The total demat count now stands at 96.5 million, with 16 million new accounts getting added during the first half of 2022 – higher than 12.4 million added in the first half of 2021
The demat account opening tally and trading volumes might moderate further unless the market sees strong revival, add experts
New dematerialised (demat) accounts opened in June were at 1.79 million — the lowest since February 2021. Equities dropping to their 13-month lows and small- and mid-cap stocks getting hammered have taken the edge off euphoria around stock-market investing among individual investors, observe industry players.
New demat account openings have been moderating after hitting 3.5 million in October 2021, when the benchmark indices made their lifetime highs. Since then, markets have made feeble attempts at recovery, but the trend has largely been downward on headwinds like monetary tightening, Russia-Ukraine war, and rising commodity prices, among others Trading volumes have slackened as well. The average daily turnover for the cash segment fell to its lowest levels since February 2020.
“The level of participation by retail investors is showing a pronounced slowdown,” says Vijay Chandok, managing director and chief executive officer, ICICI Securities.
“In 2019-20, the industry added 5 million new demat accounts. In 2020-21, this figure trebled to 15 million and nearly doubled in 2021-22 to 30 million. This is the best growth period the industry has ever had. Since markets peaked in October 2021 and subsequently corrected, we see a slump in the pace of newcomers entering the market,” Chandok adds.
The total demat count now stands at 96.5 million, with 16 million new accounts getting added during the first half of 2022 — higher than 12.4 million added in the first half of 2021.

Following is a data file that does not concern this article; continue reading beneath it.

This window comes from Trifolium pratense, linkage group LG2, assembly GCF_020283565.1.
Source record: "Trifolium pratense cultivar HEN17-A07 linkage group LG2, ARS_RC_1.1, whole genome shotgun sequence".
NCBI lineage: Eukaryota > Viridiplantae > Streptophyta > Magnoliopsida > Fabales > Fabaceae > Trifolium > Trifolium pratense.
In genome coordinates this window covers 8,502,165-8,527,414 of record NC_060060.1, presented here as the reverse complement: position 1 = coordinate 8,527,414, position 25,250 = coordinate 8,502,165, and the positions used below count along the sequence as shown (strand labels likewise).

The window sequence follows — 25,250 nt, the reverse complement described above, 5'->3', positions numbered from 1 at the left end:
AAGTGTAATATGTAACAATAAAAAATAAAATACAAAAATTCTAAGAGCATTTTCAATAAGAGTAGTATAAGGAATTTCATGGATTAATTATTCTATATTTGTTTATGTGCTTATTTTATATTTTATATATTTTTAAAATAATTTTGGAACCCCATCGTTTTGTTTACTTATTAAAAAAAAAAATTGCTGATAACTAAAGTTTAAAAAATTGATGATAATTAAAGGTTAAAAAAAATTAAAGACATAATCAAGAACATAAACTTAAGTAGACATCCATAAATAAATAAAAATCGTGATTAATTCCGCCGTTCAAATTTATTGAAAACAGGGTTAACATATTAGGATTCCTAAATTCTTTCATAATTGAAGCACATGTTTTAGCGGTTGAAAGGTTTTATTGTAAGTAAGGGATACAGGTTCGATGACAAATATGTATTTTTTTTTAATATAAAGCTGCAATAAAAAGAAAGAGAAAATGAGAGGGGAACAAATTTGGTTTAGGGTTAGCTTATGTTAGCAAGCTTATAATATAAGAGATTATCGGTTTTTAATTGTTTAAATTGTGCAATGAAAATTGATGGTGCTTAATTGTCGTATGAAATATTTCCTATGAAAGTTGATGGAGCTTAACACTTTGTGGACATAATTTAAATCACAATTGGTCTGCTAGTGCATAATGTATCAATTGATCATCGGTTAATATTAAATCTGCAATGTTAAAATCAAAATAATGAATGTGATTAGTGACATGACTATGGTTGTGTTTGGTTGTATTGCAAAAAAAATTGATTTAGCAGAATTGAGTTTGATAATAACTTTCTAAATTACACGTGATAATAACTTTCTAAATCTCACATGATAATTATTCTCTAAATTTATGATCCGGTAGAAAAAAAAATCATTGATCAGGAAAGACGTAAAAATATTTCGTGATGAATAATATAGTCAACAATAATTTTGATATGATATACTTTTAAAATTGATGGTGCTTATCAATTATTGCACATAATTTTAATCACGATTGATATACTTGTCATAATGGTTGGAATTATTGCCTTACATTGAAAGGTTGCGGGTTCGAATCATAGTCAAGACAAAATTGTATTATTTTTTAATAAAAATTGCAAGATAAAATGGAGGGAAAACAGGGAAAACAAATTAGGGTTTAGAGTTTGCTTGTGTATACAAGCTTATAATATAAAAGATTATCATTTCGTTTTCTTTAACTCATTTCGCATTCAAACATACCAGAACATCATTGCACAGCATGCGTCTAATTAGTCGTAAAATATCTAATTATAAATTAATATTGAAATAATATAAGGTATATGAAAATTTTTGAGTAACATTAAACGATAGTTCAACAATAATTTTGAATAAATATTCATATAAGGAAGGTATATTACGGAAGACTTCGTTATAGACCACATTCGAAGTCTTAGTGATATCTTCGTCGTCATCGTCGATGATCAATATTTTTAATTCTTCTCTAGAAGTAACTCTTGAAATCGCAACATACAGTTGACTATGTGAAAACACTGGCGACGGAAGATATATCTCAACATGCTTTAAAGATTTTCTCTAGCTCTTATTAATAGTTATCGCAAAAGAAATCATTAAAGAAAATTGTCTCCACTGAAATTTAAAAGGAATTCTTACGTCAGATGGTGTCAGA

During the second half of 2022, a staggering 18.5 million new accounts got added, reveals the Securities and Exchange Board of India data. However, a major chunk of these accounts is no longer trading actively, with moribund initial public offering (IPO) markets and weakness in stock prices weighing down sentiment.
“The retail sentiment has been affected as the rises after the October 2021 sell-off have been short-lived and are getting sold into, mainly by overseas investors. The small- and mid-cap space is where most retail investors have exposure to. Retail investors are also enduring the pain of losses in most IPO allotments this year and the preceding one,” says Deepak Jasani, head-retail research, HDFC Securities.
In June, the Nifty Midcap 100 and the Nifty Smallcap 100 were down 25 per cent and 35 per cent, respectively, from their record highs. These indices have seen recovery since but are still sharply lower from the peak.
Brokers say such volatile conditions are discouraging investors. The demat account opening tally and trading volumes might moderate further unless the market sees strong revival, add experts.
“Retail investors are by nature bullish. Unless markets have an upward trajectory, retail participation could reduce. Retail volumes are down nearly 25-30 per cent in individual stocks. This year will be a tough one, and volatility will be at its zenith. There will be tightening of balance sheets and capital expenditure could slow down again,” says E Prasanth Prabhakaran, MD and CEO, YES Securities.